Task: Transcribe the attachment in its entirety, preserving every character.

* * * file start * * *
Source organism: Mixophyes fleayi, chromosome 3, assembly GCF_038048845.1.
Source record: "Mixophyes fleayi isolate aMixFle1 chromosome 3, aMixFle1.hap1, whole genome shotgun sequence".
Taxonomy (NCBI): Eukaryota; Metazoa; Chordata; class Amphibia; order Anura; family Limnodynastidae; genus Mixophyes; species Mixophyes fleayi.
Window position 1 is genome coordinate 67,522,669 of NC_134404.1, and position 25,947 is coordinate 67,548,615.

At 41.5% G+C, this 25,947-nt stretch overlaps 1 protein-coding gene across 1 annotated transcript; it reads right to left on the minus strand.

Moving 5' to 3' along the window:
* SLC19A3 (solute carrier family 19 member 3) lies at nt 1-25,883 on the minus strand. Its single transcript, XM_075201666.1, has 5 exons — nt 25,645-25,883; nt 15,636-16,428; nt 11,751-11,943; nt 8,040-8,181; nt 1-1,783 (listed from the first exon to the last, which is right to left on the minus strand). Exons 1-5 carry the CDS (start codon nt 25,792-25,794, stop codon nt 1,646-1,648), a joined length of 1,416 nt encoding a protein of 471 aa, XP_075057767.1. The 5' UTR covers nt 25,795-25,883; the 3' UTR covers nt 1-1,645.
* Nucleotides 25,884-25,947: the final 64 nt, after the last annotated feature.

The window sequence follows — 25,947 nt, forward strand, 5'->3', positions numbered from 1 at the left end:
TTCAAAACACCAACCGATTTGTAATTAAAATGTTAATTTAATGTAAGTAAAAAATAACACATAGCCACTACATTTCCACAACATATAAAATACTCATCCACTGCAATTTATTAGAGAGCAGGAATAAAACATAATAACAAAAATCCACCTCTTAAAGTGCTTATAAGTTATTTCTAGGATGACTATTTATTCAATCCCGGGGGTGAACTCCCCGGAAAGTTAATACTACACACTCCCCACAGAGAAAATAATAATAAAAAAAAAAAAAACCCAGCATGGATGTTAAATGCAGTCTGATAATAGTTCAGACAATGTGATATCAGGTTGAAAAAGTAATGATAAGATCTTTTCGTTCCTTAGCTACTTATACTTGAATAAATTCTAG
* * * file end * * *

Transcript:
Source organism: Mixophyes fleayi, chromosome 3, assembly GCF_038048845.1.
Source record: "Mixophyes fleayi isolate aMixFle1 chromosome 3, aMixFle1.hap1, whole genome shotgun sequence".
Taxonomy (NCBI): Eukaryota; Metazoa; Chordata; class Amphibia; order Anura; family Limnodynastidae; genus Mixophyes; species Mixophyes fleayi.
Window position 1 is genome coordinate 67,522,669 of NC_134404.1, and position 25,947 is coordinate 67,548,615.

At 41.5% G+C, this 25,947-nt stretch overlaps 1 protein-coding gene across 1 annotated transcript; it reads right to left on the minus strand.

Moving 5' to 3' along the window:
* SLC19A3 (solute carrier family 19 member 3) lies at nt 1-25,883 on the minus strand. Its single transcript, XM_075201666.1, has 5 exons — nt 25,645-25,883; nt 15,636-16,428; nt 11,751-11,943; nt 8,040-8,181; nt 1-1,783 (listed from the first exon to the last, which is right to left on the minus strand). Exons 1-5 carry the CDS (start codon nt 25,792-25,794, stop codon nt 1,646-1,648), a joined length of 1,416 nt encoding a protein of 471 aa, XP_075057767.1. The 5' UTR covers nt 25,795-25,883; the 3' UTR covers nt 1-1,645.
* Nucleotides 25,884-25,947: the final 64 nt, after the last annotated feature.

The window sequence follows — 25,947 nt, forward strand, 5'->3', positions numbered from 1 at the left end:
TTCAAAACACCAACCGATTTGTAATTAAAATGTTAATTTAATGTAAGTAAAAAATAACACATAGCCACTACATTTCCACAACATATAAAATACTCATCCACTGCAATTTATTAGAGAGCAGGAATAAAACATAATAACAAAAATCCACCTCTTAAAGTGCTTATAAGTTATTTCTAGGATGACTATTTATTCAATCCCGGGGGTGAACTCCCCGGAAAGTTAATACTACACACTCCCCACAGAGAAAATAATAATAAAAAAAAAAAAAACCCAGCATGGATGTTAAATGCAGTCTGATAATAGTTCAGACAATGTGATATCAGGTTGAAAAAGTAATGATAAGATCTTTTCGTTCCTTAGCTACTTATACTTGAATAAATTCTAG